The building went down in an area that I used to know well. The appalling collapse of the Champlain Towers South triggered for me a number of thoughts, as I’m sure it did for you. We read into disasters like this not only our observed failures as a society—which Florida for me represents on a grand scale—but our inability to protect ourselves from future calamities that we know are coming.
My parents, when they were alive, lived in a condo in Bay Harbor Islands, just a few blocks across Indian Creek from Surfside. I went to Surfside often, for bagels, for its Jewish ethnicity, its bazaar of stores, the beach and, nearby, the chic Bal Harbour shops. In recent times, Surfside has gotten built up, with more and more condos and an influx of people from all over.
Florida and its developers (commercial and political) have told us it may take years to find the cause of this disaster. They have ignored the unmistakable signs of climate change as a factor. They have also permitted, nay encouraged, the development of Miami and its barrier islands, building high-rise condos on a limestone bed that is totally permeable to constantly rising sea water. It doesn’t take a soothsayer to know that more buildings will come down. We seem temperamentally unable to deal with the effects of climate change that are staring us in the face.
Journalists are particularly cautious about making any such conclusion that climate must be accounted for. They don’t want to scare people and they don’t want to be found mistaken. I think it’s a fairly sure bet that more buildings will fall and more people will die, notwithstanding the engineering analyses. Florida has too many folks acting like the frog in the slowly boiling water.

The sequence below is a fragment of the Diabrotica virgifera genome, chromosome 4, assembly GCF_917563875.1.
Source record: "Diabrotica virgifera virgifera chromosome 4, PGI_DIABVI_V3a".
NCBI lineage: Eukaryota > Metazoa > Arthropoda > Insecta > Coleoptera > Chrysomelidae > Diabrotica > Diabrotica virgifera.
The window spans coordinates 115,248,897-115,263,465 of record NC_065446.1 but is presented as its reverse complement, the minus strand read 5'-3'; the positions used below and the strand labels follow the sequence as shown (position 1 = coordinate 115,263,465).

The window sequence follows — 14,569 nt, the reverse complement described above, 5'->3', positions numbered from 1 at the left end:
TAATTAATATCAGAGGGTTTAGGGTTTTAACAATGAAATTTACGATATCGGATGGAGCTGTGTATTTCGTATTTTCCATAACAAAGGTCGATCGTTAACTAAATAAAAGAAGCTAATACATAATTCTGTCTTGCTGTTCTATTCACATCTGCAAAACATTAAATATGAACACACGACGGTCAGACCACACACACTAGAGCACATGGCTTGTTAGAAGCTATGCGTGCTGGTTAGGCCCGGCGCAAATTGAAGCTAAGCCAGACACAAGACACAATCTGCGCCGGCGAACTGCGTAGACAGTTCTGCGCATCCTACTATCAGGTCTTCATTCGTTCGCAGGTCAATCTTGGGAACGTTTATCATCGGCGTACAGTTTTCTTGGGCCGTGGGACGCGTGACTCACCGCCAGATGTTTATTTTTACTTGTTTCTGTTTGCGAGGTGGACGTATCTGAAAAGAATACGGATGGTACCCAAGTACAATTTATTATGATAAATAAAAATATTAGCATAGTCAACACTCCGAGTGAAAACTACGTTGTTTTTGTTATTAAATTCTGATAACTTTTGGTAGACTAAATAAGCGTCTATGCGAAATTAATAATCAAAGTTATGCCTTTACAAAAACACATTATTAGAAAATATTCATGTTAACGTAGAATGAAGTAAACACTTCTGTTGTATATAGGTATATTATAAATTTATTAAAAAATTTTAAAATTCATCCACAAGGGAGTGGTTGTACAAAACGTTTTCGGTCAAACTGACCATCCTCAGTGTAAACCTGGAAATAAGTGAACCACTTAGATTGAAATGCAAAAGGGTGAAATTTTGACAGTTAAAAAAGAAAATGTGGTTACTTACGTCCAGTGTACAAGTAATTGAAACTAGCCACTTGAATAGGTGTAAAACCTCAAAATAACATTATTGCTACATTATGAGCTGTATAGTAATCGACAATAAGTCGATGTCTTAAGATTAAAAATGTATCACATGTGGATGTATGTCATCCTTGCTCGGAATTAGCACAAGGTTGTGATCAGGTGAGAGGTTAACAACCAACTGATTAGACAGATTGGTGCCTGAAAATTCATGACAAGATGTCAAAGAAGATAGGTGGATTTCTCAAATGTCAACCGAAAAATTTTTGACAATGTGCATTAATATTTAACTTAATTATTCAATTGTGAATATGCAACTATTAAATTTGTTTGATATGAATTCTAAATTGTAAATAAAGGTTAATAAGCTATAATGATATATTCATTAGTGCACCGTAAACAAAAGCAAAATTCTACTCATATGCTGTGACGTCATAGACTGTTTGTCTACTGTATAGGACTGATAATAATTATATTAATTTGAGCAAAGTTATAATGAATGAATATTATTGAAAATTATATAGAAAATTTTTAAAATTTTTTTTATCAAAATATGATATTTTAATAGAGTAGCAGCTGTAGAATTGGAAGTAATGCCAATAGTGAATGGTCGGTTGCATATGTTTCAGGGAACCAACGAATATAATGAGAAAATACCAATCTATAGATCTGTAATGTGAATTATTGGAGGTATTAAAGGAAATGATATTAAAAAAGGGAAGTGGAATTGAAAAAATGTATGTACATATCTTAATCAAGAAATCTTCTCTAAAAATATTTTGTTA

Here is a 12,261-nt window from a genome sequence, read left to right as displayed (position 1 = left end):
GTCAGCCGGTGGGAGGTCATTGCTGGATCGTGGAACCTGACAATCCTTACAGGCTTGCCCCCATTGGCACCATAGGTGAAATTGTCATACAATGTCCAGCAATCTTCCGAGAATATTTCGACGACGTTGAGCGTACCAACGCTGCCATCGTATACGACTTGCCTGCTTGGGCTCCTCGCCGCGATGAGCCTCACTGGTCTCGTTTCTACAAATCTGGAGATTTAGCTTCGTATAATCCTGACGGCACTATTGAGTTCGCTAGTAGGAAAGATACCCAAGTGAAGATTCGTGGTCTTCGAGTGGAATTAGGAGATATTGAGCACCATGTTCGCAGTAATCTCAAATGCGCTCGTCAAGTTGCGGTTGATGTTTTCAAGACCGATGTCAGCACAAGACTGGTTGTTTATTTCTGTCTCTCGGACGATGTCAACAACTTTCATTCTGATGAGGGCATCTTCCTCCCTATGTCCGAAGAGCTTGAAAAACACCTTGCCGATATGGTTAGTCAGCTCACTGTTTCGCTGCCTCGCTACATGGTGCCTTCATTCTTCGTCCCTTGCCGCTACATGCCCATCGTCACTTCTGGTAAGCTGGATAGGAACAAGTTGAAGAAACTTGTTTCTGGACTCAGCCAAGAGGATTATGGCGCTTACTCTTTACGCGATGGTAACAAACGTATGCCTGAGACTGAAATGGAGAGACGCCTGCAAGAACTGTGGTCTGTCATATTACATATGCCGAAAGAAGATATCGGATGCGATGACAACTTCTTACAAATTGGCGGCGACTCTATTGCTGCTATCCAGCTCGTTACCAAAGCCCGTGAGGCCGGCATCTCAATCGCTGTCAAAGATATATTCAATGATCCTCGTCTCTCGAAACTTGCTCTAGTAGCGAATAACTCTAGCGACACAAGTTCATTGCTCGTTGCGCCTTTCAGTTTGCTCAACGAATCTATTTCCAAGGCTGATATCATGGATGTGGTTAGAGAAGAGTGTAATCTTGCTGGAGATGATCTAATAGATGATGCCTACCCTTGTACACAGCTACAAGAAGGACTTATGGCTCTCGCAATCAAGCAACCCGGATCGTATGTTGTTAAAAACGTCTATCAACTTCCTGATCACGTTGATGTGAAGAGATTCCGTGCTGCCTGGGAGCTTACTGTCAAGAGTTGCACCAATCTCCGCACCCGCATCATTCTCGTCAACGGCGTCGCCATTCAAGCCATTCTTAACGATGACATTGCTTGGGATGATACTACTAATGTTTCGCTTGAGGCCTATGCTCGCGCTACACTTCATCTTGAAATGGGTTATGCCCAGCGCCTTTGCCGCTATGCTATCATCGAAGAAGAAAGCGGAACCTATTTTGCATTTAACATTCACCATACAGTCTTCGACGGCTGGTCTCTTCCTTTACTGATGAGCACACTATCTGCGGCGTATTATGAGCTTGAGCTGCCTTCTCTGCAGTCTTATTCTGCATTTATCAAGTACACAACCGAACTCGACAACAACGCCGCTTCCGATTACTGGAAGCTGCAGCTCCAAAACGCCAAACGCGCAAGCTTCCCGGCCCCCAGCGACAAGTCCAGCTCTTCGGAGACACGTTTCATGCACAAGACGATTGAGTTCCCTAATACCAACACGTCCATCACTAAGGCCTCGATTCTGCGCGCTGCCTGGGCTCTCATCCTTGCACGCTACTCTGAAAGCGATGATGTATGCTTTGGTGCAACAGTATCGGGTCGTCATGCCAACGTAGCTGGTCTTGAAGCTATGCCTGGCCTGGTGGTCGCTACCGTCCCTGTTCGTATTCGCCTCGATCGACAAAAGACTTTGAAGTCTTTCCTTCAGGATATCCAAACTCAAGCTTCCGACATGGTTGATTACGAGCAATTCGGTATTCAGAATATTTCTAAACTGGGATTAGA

Susan Matthews of Slate puts it this way: we might be entering a world “where building collapses are just another thing that journalists cautiously acknowledge as catastrophes that might be exacerbated by climate change, but we end up just dealing with them, just like we have learned to deal with the heat waves and the fires and the droughts and the hurricanes.”
May God save all those buried people.
2 Replies to “Surfside”
Undermined by slowly creeping waters.
The idea of people simply accepting collapsing buildings as another part of climate change seems risibly impossible, until I realize that, no, it’s not. It’s not. In addition to the frog in slowly heating water, reminds me too of the toad in Wind in the Willows when he had his crazed spells. Simply “nothing to be done, you see.” Just the way it is. Oh, well.